I was about to start another thread on the concept of "Commonwealth" - and probably still will - but it is relevant here because the concept is central to the creation of the United States itself (indeed, four states still refer to themselves as "Commonwealths.") Commonwealth (United States). Indeed, the Constitution itself is clearly based upon the concept of "Res publica," the "common weal."
 Quote:
We the people of the United States, in order to form a more perfect union, establish justice, insure domestic tranquility, provide for the common defense, promote the general welfare, and secure the blessings of liberty to ourselves and our posterity, do ordain and establish this Constitution for the United States of America.
The authority of the State thus draws its power from the will of the governed to "establish justice"; "insure domestic tranquility"; "provide for the common defense"; "promote the general welfare"; and secure the blessings of liberty "for ourselves and our posterity." The structure then follows from that principle "e pluribus unum" - from the many, one. Libertarianism is, quite directly, very "un"-constitutional, as it places the interests of individuals over that of the collective whole. Ooops... there's that "collective" word again....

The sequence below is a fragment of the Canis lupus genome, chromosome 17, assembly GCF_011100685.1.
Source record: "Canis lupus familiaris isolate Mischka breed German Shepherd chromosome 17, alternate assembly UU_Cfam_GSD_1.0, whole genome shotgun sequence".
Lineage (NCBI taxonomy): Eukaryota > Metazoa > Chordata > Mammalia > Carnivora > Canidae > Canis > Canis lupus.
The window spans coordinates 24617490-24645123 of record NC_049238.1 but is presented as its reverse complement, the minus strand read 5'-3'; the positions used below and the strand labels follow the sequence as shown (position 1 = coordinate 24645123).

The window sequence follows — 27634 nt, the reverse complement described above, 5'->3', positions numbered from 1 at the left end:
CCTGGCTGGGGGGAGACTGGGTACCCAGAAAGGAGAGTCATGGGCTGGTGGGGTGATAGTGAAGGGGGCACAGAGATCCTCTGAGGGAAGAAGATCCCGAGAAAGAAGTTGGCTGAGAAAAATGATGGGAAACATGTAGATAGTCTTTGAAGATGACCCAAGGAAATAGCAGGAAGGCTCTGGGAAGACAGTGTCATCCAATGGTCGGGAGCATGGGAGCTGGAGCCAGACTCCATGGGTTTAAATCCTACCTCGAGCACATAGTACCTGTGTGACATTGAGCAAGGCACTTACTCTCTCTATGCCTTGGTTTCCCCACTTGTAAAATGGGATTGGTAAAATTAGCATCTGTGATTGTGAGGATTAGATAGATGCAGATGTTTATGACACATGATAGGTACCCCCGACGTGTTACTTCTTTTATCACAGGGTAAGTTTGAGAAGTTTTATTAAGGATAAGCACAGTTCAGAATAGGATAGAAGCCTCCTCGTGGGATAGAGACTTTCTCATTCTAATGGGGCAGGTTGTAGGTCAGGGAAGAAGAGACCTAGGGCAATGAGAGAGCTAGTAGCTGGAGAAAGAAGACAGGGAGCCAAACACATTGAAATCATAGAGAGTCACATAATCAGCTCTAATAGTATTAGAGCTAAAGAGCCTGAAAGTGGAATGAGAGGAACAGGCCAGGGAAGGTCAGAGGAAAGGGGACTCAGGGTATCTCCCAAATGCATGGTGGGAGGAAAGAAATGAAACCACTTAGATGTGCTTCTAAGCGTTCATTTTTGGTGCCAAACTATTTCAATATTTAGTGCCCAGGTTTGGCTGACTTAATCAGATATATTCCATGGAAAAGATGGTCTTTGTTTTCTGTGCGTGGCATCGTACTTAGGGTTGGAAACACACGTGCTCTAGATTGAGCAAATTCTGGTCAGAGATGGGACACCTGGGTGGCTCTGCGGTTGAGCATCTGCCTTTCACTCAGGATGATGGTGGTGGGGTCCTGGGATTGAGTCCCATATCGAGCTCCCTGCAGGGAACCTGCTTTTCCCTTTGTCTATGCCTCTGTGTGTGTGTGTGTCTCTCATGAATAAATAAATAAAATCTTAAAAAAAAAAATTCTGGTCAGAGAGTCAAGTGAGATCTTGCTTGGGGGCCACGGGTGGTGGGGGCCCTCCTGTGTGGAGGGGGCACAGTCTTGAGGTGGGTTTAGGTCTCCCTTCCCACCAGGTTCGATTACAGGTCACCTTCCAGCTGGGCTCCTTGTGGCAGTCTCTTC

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A well reasoned argument is like a diamond: impervious to corruption and crystal clear - and infinitely rarer.

Here, as elsewhere, people are outraged at what feels like a rigged game -- an economy that won't respond, a democracy that won't listen, and a financial sector that holds all the cards. - Robert Reich